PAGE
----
In order to separate fact from fiction when it comes to eating peels of fruits and vegetables, we reached out to Tamika Sims, PhD, Senior Director of Food Technology Communications at the International Food Information Council (IFIC). Keep reading for some much-needed mythbusting.
3 myths about eating peels of produce that it's officially time to dispel
Myth #1: It’s dangerous to eat fruit and veggie peels due to pesticide exposure
There’s a lot of talk purporting that eating the peels of fruits and vegetables is risky, namely due to the potential of pesticide ingestion. For that reason, some sources claim that it’s safer to peel your produce before eating it to reduce your intake of these chemicals… but how valid are these claims, and how concerned should you really be?
Simply put, if you’re losing sleep over this matter—or at the very least making your peeler work overtime out of concern—Dr. Sims wants to put this myth to rest. “Potential residues on produce are in minute amounts that are not linked to any adverse health effects,” she says. “The U.S. Department of Agriculture’s Agricultural Marketing Service has issued reports confirming that overall pesticide chemical residues found on foods are at levels below the tolerances established by the U.S. Environmental Protection Agency and do not pose a safety concern.”
The USDA releases the Pesticide Data Program (PDP) Annual Summary, which tests over 100 commodities—including fruits and veggies, but also dairy, meat, poultry, grains, fish, rice, and water—to gauge food safety specific to pesticide levels. The 2019 PDP Annual Summary found that almost 99 percent of nearly 10,000 samples of fresh, frozen, and processed foods contained pesticide residue below the EPA’s threshold for concern. Meanwhile, the 2020 PDP Annual Summary showed that over 99 percent of the samples tested had pesticide residue below this same benchmark.
In other words, if you enjoy eating the peels of fruit and veggies, rest assured that it’s safe to do so.
Learn more about pesticides, produce, and the Dirty Dozen list from a dietitian in this video:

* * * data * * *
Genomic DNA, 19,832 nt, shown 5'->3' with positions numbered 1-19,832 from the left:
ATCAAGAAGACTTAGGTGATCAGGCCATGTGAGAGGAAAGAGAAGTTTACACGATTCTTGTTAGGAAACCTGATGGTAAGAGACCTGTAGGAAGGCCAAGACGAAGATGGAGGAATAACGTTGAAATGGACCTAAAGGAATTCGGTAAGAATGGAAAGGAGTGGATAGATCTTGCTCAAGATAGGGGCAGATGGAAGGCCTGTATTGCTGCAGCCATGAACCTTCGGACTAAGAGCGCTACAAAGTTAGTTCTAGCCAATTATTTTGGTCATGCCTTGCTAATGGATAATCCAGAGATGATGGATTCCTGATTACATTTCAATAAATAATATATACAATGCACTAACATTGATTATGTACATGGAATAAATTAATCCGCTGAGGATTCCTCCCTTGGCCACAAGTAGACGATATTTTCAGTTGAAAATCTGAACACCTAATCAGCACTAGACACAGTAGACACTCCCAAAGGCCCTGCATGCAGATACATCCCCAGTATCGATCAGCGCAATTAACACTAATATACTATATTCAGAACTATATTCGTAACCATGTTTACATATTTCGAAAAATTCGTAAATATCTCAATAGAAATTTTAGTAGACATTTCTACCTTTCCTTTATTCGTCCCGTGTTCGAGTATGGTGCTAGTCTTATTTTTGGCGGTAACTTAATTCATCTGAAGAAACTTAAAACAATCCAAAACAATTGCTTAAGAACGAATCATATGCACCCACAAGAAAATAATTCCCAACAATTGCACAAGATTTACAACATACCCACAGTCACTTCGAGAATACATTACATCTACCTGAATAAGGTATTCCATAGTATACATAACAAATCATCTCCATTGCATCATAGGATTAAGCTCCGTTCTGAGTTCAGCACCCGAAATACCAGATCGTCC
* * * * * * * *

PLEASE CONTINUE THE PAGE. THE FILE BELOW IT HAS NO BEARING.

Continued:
Myth #2: It’s much safer to eat the peels of organic produce
Another myth that Dr. Sims wants to clear up is the idea that organic produce is fully free from pesticides, and thus their peels are inherently safer to eat. "This isn’t quite the case. Both conventional and organic produce are grown with the use of pesticides,” Dr. Sims says. (For reference, studies show that the latter may contain lower amounts of pesticides and other chemicals.) Yet this fact shouldn’t discourage you from eating either variety on a consistent basis to promote good health and well-being.
“Conventional and organic produce both present a healthy and safe way to obtain daily nutrients; neither is safer or healthier than the other,” adds Dr. Sims. She says this goes for any type of produce, whether they have edible peels/skin (think apples, carrots, and cucumbers) to those that have peels you’ll typically discard (such as pineapples, avocados, and onions).
Again, Dr. Sims reiterates that the rewards of eating a produce-rich diet—with peels on or off—highly outweigh potential risks. “Whether you choose organic or traditionally produced fruits and vegetables, the important thing is to get plenty of servings of fruits and vegetables each day,” she says. Moreover, she emphasizes the importance of safe food handling in order to prevent foodborne illness, which includes thoroughly washing, storing, and preparing produce.
Myth #3: Peels are trash and should get tossed out
Of course, some people simply prefer the taste and texture of peeled produce. All good! Plus, some recipes call for fruits and veggies with the skin off. But in most cases, as we’ve clarified, there’s no need to throw these scraps out over safety concerns. As Dr. Sims explains, there are many ways to repurpose them—including those you typically wouldn’t enjoy on their own, such as the peels of lemons, limes, and oranges.
“Citrus peels are often discarded, but they can be candied, used as a drink garnish, or added to infused water,” Dr. Sims says—but the creativity doesn’t stop there. “Alternatively, we can also zest peels before using the citrus fruit and place the zest in air-tight bags or containers in the freezer to be used later in baked goods or sprinkled on yogurt or oatmeal.”
Citrus aside, other peels—including but not limited to those of carrots, cucumbers, potatoes—are also worth keeping on hand for a variety of additional uses. “Vegetable peels can also be saved and frozen to later be used as base for soup broths or cooking sauces,” Dr. Sims adds.
Finally, if you still have leftover fruits and veggie peels, she notes that composting is a great option to repurpose them and minimize food waste. “When these scraps can’t be further utilized, composting is the next best thing,” Dr. Sims says. If you’re new to composting, she recommends heeding advice from the EPA.
The bottom line
All things considered, to peel or not to peel is a question that you’ll have your own answer to based on your personal preferences, given recipes, and the produce item at hand. Whichever route you choose, rest assured the concentration of pesticides (and thus their potential health risks) are minimal, and that fruits and veggies are always part and parcel of a well-rounded diet.
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